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 Decade: 2000-2009
 Collection: Congressional Research Service Reports
Energy Tax Policy: An Economic Analysis
The report provides background on the theory and application of tax policy as it relates to the energy sector, particularly with respect to the theory of market failure in the energy sector and the suggested policy remedies. This background provides a context for understanding how current or proposed energy tax policy may affect other policy objectives or be affected by such objectives. digital.library.unt.edu/ark:/67531/metacrs1311/
State-by-State Comparison of Selected Electricity Restructuring Provisions
No Description digital.library.unt.edu/ark:/67531/metacrs1173/
Electricity Restructuring and Tax-Exempt Bonds: Economic Analysis of Legislative Proposals
Tax-exempt bonds reduce public power's interest cost on debt and enable it to lower the price of electricity. This subsidy makes taxpayers better off only if the private market fails to provide the correct amount of electricity. In general, the private market can provide the correct amount of electricity; in those cases when it can not, the tax-exempt bond subsidy is unlikely to correct the problem. Tax-exempt bond legislation has been consistent with this perspective that an interest subsidy for electricity production does not correct a market failure; its focus has been to prohibit the spread of subsidized public power beyond its traditional service areas. digital.library.unt.edu/ark:/67531/metacrs1222/
Congress and the Fusion Energy Sciences Program: A Historical Analysis
The U.S. government has been funding research into controlled thermonuclear fusion since 1951. Since 1957, when the program was declassified, a public record is available in the form of appropriations and authorization reports presenting congressional decisions about fusion research. This report analyzes that record in order to assess how the program may fare in the future. The program recently underwent a major restructuring at the direction of Congress, and is currently establishing plans about how to proceed toward the goal of developing a practical fusion powerplant. These plans are likely to be the subject of close congressional scrutiny during review of the FY2001 budget request from the Department of Energy digital.library.unt.edu/ark:/67531/metacrs1174/
Global Climate Change: The Role for Energy Efficiency
No Description digital.library.unt.edu/ark:/67531/metacrs1069/
Methane Hydrates: Energy Prospect or Natural Hazard?
No Description digital.library.unt.edu/ark:/67531/metacrs1179/
OPEC Oil Production - Facts and Figures
No Description digital.library.unt.edu/ark:/67531/metacrs1180/
Electricity Restructuring and the Constitutionality of Retail Reciprocity Requirements
Retail reciprocity requirements have been included in the electricity restructuring legislation of at least four states. These requirements mandate generally that out-of-state utilities which operate in a state “closed” to retail competition cannot market power to retail consumers in the “open” state. Because state reciprocity requirements enacted without congressional authorization are probably unconstitutional under the Commerce Clause of the U.S. Constitution, Congress would have to include a reciprocity provision in federal electricity restructuring legislation if it wants to support the view that such a provision will increase competition. This report reviews the treatment of state reciprocity requirements by the U.S. Supreme Court and discusses Congress’ power under the Commerce Clause. digital.library.unt.edu/ark:/67531/metacrs1181/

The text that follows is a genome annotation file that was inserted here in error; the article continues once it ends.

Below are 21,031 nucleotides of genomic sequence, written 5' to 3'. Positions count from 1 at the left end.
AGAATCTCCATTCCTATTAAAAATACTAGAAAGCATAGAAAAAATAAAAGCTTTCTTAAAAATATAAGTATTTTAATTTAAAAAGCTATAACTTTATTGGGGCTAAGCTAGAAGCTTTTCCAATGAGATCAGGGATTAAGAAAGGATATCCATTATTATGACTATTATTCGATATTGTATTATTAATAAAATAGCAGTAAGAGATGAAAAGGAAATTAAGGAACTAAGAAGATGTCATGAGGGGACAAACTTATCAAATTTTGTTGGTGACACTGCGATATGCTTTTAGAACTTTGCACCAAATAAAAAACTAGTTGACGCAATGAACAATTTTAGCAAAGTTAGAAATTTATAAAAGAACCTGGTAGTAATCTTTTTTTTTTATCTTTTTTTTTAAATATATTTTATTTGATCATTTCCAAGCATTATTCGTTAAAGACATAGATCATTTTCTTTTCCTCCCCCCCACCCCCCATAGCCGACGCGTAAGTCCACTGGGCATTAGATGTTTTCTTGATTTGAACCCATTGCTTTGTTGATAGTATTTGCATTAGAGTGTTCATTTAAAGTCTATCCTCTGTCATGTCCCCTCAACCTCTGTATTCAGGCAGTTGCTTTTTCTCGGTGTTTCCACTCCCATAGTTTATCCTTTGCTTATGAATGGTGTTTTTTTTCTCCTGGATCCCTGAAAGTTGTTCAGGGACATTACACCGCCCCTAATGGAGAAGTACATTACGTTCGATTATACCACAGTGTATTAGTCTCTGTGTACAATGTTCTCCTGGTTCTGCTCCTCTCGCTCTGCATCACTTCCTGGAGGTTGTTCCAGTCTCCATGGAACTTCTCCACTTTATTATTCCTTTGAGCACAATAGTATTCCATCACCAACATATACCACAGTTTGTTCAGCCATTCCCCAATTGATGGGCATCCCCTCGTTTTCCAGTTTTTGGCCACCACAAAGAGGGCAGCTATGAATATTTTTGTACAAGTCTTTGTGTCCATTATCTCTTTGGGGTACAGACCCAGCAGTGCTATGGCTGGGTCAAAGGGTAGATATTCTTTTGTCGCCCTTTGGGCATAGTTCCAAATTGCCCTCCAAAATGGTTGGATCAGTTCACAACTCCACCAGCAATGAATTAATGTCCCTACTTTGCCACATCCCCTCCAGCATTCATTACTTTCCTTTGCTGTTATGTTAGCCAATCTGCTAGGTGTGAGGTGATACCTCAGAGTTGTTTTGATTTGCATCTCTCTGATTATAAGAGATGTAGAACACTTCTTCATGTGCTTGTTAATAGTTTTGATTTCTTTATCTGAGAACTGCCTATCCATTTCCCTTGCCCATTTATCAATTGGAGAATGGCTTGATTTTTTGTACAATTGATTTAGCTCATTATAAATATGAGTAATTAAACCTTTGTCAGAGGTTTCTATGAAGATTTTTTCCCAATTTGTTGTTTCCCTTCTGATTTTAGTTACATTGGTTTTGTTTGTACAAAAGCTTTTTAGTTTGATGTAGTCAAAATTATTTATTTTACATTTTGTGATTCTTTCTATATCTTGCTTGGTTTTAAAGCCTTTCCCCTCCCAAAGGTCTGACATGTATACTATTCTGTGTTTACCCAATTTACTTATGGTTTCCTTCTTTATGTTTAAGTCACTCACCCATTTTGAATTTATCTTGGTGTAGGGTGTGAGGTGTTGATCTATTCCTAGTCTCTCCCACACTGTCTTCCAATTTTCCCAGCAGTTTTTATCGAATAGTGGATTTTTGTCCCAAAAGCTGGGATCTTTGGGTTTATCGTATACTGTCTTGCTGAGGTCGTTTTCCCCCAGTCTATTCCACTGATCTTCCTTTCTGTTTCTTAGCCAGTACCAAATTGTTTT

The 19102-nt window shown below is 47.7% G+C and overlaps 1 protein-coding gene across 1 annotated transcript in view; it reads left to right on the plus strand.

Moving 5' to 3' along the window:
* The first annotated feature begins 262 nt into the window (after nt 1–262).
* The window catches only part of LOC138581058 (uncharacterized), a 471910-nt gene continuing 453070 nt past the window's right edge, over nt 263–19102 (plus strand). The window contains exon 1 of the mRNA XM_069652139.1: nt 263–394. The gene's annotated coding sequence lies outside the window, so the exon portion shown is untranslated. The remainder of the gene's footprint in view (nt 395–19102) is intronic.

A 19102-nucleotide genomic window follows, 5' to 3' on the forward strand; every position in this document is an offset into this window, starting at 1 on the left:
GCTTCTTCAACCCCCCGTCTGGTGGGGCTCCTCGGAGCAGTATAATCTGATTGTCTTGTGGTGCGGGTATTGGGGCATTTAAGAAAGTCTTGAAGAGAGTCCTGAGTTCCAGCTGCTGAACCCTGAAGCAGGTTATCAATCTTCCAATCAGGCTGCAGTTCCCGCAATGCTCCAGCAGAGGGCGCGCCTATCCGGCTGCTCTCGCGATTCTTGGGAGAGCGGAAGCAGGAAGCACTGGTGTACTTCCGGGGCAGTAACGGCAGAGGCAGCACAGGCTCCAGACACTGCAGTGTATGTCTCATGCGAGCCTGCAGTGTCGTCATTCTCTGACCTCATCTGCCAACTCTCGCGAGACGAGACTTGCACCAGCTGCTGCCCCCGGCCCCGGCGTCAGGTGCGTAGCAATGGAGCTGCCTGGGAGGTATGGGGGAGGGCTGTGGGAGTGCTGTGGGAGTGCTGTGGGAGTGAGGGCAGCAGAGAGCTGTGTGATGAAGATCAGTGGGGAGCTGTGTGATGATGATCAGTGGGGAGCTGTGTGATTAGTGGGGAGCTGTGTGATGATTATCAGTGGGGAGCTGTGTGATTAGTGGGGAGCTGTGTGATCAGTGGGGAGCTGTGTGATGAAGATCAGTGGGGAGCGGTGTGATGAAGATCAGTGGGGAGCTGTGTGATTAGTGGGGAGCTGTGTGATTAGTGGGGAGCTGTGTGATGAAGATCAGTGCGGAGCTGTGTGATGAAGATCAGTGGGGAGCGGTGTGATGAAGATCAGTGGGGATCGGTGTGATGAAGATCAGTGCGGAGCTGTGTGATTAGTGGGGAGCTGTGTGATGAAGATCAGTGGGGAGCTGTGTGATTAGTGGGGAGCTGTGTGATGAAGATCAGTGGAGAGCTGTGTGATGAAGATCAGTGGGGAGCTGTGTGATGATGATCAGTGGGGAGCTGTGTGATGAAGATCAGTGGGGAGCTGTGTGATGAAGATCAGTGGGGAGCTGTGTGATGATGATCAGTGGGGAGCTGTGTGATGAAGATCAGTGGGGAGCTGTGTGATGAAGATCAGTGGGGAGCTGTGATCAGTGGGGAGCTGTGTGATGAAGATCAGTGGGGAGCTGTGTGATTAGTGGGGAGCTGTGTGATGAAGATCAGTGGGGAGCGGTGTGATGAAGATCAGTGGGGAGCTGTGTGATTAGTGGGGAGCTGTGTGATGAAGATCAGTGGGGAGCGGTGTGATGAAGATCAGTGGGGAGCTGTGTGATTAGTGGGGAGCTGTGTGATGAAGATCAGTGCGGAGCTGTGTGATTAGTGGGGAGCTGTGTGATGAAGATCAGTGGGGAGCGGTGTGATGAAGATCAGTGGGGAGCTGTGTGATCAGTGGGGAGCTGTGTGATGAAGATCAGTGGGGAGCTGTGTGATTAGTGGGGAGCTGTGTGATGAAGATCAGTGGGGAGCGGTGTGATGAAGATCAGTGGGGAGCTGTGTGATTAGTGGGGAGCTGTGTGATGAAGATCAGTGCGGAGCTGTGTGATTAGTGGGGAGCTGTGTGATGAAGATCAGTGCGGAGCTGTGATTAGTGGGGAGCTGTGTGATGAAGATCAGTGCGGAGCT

Fuel Ethanol: Background and Public Policy Issues
No Description digital.library.unt.edu/ark:/67531/metacrs1172/
Advanced Vehicle Technologies: Energy, Environment, and Development Issues
This report provides an introduction to the research, development, and commercialization of alternative vehicle technologies, specifically electric vehicles, hybrid electric vehicles, and fuel cell vehicles. It provides a description of the technology, and discusses issues such as cost, maintenance and fueling infrastructure, and performance for each type of vehicle. The report also discusses current congressional action on issues affecting these vehicles, as well as actions by the Administration and state and local governments. It will be updated as events warrant. digital.library.unt.edu/ark:/67531/metacrs1176/
Transportation Fuel Taxes: Impacts of a Repeal or Moratorium
No Description digital.library.unt.edu/ark:/67531/metacrs1182/
The Federal Excise Tax on Gasoline and the Highway Trust Fund: A Short History
No Description digital.library.unt.edu/ark:/67531/metacrs1171/
Coping with High Oil Prices: A Summary of Options